By DARREN MILLER
ANN ARBOR, Mich. — At 5-foot, 10-inches, perhaps the powers that be at many Division I football programs thought Geno Stone was too short to contribute. At 177 pounds, maybe they thought he wasn’t packing enough weight. Didn’t his 40-yard dash time meet their standards?
“But he was a really good football player and a great young guy,” University of Iowa head coach Kirk Ferentz said. “He makes us better and has a knack for doing good things out there.”
Stone, a native of New Castle, Pennsylvania, has beefed up to 210 pounds and last season the junior strong safety was named honorable mention All-Big Ten. On Saturday at Michigan, he made his 12th career start, grabbed his first interception of the season and sixth of his career.
“I thought it was a big play in the game,” Stone said of his first quarter pick of Shea Patterson. “They hit a couple big passes and they were moving the ball, so getting that turnover helped a lot. We were trying to give the offense energy off that.”
At that point of the game, No. 18/19 Michigan led 10-0 and No. 14 Iowa had run eight plays for 12 yards.
The Wolverines won the game, 10-3, but after Stone forced the turnover, they did not score again. From then, Michigan had four drives that went three-and-out and three others that moved the ball 22 yards or less.
The interception wasn’t Stone’s only highlight of the afternoon in front of 111,519 in Michigan Stadium. Of his four tackles, one came in the second quarter when the Wolverines were faced with third-and-9 from their 43-yard line. Stone stopped Michigan’s Zach Charbonnet six yards short of a first down.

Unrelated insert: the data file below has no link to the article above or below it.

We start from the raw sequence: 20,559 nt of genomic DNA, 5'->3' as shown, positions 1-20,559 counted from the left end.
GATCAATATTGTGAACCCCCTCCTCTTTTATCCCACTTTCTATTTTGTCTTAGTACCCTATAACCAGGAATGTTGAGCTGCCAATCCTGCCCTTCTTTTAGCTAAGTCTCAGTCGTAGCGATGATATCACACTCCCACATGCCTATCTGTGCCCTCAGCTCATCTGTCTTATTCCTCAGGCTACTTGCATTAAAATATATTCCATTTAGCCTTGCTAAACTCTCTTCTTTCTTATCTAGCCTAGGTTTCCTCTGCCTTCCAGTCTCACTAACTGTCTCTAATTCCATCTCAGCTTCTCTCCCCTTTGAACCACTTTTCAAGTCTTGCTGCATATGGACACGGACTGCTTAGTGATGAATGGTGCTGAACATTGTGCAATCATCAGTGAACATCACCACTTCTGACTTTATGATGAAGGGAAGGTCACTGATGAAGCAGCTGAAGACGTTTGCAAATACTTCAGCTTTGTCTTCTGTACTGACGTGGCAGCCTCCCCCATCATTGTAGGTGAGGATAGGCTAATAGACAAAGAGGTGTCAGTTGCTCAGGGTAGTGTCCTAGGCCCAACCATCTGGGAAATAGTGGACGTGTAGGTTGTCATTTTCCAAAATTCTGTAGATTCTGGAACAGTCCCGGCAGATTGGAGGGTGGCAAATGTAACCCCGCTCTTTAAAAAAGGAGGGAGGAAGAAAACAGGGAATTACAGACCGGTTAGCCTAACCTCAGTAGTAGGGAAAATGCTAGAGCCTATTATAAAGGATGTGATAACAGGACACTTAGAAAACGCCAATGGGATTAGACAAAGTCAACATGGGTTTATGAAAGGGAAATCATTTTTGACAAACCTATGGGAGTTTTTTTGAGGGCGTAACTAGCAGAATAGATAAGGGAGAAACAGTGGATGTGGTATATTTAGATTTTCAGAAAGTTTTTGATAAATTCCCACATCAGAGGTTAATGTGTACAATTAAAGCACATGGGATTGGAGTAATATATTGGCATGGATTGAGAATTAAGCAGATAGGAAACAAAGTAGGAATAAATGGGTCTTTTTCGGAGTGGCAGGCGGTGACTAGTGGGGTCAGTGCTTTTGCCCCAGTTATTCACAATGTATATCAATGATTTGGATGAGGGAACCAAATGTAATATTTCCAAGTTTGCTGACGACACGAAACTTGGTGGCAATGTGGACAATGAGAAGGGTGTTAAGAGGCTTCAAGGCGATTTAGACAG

In the fourth quarter, Stone defended a pass in the end zone against Michigan wide receiver Ronnie Bell, and on the next play, the Wolverines missed a 34-yard field goal that would have made it a two-possession game with 11 minutes to play.
“We gave our all,” Stone said. “We held them to 10 points, but as a defense, we need to keep improving.”
A week earlier on the same field against Rutgers, Michigan rolled to 55 points and 476 yards. On Saturday, Iowa limited the Wolverines to 10 points and 267 yards on 59 plays. It shouldn’t come as a surprise since the Hawkeye defense is among the best in the country. Iowa entered the game ranked third in scoring defense (8.5 points per game), fifth in total defense (251 yards allowed per game), and 10th in rushing defense (77 yards allowed per game).
Ferentz is also thankful for Stone’s leadership in the Hawkeye secondary. An injury to starting free safety Kaevon Merriweather in Week 2 meant untested sophomore Jack Koerner needed to step up in a hurry. Stone’s guidance has eased that transition.
“It’s good to have a veteran guy to help out with Jack,” Ferentz said. “He is coming along.”
Defensive end Chauncey Golston, Iowa’s leading tackler against Michigan, recognizes what the Hawkeyes have in Stone at the back end of the defense.
“He is a great player, a field general who can roam,” Golston said. “He is a nice asset to have.”
The next challenge for Iowa’s defense is Oct. 12 at home against No. 11/12 Penn State. The Nittany Lions rank first in the conference in passing offense (305.6 yards per game), and second in total offense (499.6 yards per game) and points per game (47). Kickoff is set for 6:30 p.m. (CT).
Iowa football hosts Minnesota in the battle for Floyd of Rosedale on Saturday, Nov. 16. Fans are encouraged to wear black for the Blackout game, and it is the annual military appreciation celebration. Active duty military and veterans are eligible for a military ticket discount. Click HERE for tickets and pre-paid parking and additional game information.